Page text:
Clark County to sue ‘clothing-optional lifestyles club’ operators

A November investigation into Zen Temple at 2461 E. Harmon Ave. has raised suspicion among Clark County officials about the property’s use. (Bizuayehu Tesfaye/Las Vegas Review-Journal) taken during a Clark County Code Enforcement investigation of 2461 E. Harmon Avenue in November 2018. (Clark County)Photograph taken during a Clark County Code Enforcement investigation of 2461 E. Harmon Avenue in November 2018. (Clark County)Photograph taken during a Clark County Code Enforcement investigation of 2461 E. Harmon Avenue in November 2018. (Clark County)Photograph taken during a Clark County Code Enforcement investigation of 2461 E. Harmon Avenue in November 2018. (Clark County)

On paper, the two-bedroom home is a church.

But inside “Zen Temple Las Vegas” on Harmon Avenue, investigators found a dance floor, massage tables, shelves of liquor and rooms divided into a makeshift motel.

There were business cards linking to a website containing photos of the property and advertising “the world’s sexiest clothing-optional lifestyles club.”

“VIP Prayers Beds” surrounded a pool in the backyard. Inside the house was a tall black box with “Free Mammogram” written in white letters above two circular holes.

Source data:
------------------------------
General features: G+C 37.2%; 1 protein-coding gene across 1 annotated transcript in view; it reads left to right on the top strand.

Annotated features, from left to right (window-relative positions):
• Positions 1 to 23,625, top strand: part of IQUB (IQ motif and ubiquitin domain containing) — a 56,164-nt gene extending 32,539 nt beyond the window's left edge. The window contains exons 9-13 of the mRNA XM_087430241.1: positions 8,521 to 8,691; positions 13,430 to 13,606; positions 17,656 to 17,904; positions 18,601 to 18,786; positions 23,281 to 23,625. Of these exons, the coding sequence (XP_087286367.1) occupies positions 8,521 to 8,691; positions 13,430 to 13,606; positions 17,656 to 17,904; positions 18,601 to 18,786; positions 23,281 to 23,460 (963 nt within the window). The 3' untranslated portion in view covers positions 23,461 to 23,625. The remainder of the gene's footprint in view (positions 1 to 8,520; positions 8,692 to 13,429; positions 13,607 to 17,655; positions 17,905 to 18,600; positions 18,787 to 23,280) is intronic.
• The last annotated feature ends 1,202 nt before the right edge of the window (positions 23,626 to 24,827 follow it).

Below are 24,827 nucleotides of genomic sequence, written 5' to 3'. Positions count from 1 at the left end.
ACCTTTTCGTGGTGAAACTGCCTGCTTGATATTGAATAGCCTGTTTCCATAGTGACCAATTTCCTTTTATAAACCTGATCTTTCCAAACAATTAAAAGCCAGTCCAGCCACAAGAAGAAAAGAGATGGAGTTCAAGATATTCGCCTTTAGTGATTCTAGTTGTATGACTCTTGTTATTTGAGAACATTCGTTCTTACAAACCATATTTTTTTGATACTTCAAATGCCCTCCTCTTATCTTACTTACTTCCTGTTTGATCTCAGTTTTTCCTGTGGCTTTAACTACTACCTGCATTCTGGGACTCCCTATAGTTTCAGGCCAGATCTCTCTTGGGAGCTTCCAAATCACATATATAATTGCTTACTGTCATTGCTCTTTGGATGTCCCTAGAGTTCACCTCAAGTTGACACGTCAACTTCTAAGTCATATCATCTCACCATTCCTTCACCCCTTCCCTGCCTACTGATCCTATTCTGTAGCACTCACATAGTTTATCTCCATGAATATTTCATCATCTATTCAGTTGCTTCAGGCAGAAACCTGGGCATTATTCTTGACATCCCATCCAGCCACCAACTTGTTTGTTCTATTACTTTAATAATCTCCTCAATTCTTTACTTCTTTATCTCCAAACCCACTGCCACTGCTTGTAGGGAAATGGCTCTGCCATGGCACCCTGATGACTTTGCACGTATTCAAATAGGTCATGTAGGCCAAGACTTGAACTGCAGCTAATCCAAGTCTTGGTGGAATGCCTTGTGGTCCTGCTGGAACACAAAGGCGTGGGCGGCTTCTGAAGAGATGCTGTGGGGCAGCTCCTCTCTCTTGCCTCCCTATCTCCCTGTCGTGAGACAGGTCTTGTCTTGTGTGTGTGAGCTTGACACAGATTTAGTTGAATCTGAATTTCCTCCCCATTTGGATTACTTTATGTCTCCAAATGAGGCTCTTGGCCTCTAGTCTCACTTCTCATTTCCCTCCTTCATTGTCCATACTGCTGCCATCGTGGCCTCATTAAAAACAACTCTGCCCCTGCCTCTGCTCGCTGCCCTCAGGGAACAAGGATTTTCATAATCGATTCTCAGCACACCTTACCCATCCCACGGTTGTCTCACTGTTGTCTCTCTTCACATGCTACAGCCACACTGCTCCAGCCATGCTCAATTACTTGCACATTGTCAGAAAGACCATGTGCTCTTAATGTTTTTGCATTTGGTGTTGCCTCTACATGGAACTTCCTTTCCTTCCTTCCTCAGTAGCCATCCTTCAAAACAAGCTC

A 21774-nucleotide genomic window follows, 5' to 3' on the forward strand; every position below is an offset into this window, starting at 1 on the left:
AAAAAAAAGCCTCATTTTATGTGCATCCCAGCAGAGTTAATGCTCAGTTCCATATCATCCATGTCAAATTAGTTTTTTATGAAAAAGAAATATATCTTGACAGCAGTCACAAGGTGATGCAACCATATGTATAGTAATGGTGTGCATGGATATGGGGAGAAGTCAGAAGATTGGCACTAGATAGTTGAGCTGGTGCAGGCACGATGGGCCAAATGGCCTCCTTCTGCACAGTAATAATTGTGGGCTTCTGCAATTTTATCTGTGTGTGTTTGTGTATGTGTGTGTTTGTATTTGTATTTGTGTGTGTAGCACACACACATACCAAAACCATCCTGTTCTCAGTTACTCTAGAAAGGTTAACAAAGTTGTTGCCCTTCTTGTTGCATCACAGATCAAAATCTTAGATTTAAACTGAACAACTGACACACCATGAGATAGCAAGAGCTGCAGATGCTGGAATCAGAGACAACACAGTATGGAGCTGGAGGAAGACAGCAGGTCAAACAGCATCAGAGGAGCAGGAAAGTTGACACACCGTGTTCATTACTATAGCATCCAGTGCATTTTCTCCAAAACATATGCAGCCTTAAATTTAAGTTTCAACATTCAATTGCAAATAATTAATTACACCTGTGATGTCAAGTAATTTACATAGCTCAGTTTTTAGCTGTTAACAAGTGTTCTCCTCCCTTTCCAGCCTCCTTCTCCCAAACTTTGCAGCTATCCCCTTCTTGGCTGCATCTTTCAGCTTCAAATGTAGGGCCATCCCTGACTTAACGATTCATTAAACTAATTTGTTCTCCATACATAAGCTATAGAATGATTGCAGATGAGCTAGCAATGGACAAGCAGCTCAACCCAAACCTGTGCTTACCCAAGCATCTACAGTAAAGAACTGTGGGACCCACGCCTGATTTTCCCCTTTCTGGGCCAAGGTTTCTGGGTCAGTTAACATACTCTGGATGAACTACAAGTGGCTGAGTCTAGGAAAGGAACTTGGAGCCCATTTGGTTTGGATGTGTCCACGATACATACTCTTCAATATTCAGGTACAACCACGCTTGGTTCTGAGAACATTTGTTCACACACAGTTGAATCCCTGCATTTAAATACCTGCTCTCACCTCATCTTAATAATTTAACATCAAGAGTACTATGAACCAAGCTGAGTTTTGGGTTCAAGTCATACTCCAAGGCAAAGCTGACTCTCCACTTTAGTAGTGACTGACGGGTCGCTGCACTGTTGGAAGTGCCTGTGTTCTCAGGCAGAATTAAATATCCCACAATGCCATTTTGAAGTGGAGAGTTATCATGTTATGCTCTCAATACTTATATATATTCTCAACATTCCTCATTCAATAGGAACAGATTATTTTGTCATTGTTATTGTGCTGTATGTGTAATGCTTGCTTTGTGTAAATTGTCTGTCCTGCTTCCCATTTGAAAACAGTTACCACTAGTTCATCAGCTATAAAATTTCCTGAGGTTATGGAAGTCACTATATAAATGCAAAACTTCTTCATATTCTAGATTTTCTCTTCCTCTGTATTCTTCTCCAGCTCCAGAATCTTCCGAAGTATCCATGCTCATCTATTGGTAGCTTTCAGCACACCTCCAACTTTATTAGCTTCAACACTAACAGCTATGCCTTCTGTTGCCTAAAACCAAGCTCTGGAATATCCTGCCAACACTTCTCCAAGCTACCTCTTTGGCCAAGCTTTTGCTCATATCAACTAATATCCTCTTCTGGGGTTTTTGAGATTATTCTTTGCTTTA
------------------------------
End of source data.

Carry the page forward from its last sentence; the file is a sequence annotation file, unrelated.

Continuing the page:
The November investigation into 2461 E. Harmon Ave. — documented with photographs and undertaken by Metro police and Clark County code enforcement officers – raised suspicion among government officials about the property’s use.

“They appear to be operating a business from this residential property, not a church,” code enforcement officer Lonnie Mann wrote in an internal email.

County commissioners voted Tuesday to allow the District Attorney’s Office to sue the operators of the property and another home with which it shares a backyard. County records show Dewey and Julie Wohl from Northridge, California, bought the two homes in late 2016 for $610,000.

The Wohls could not be reached for comment Tuesday.

The residential homes are being used illegally as a spa, nightclub, bar and motel under the names Sea Mountain and One Love Temple, according to county documents. County attorney Robert Warhola told commissioners the infractions violate health department code, county code and state law.

The county designated the home at 2461 E. Harmon Ave. as a place of worship before the Wohls bought it. However, one person complained to the Better Business Bureau last June that loud music and people screaming could frequently be heard from inside the property.

“Thumping noises are heard in my house with all windows and doors closed,” the complaint stated. “Music all day and night at high volume. … I will continue to call police after hours and will not stop until this excessive noise comes to a stop!”

After the investigation by police and code enforcement officers in November, the county sent multiple code violation notices to the Wohls, demanding they shut down their business until receiving the proper permitting and licensing.

A final notice sent on Jan. 8 threatened criminal prosecution and fines of up to $500 a day if the problem wasn’t fixed in less than a month.

Commissioner Tick Segerblom, who represents the area, said the county has had difficulty getting the property owners to come into compliance.

“We’ve been citing them, and they’ve been ignoring us,” he said. “So it’s time to get serious.”

Michael Scott Davidson at or. Follow on Twitter.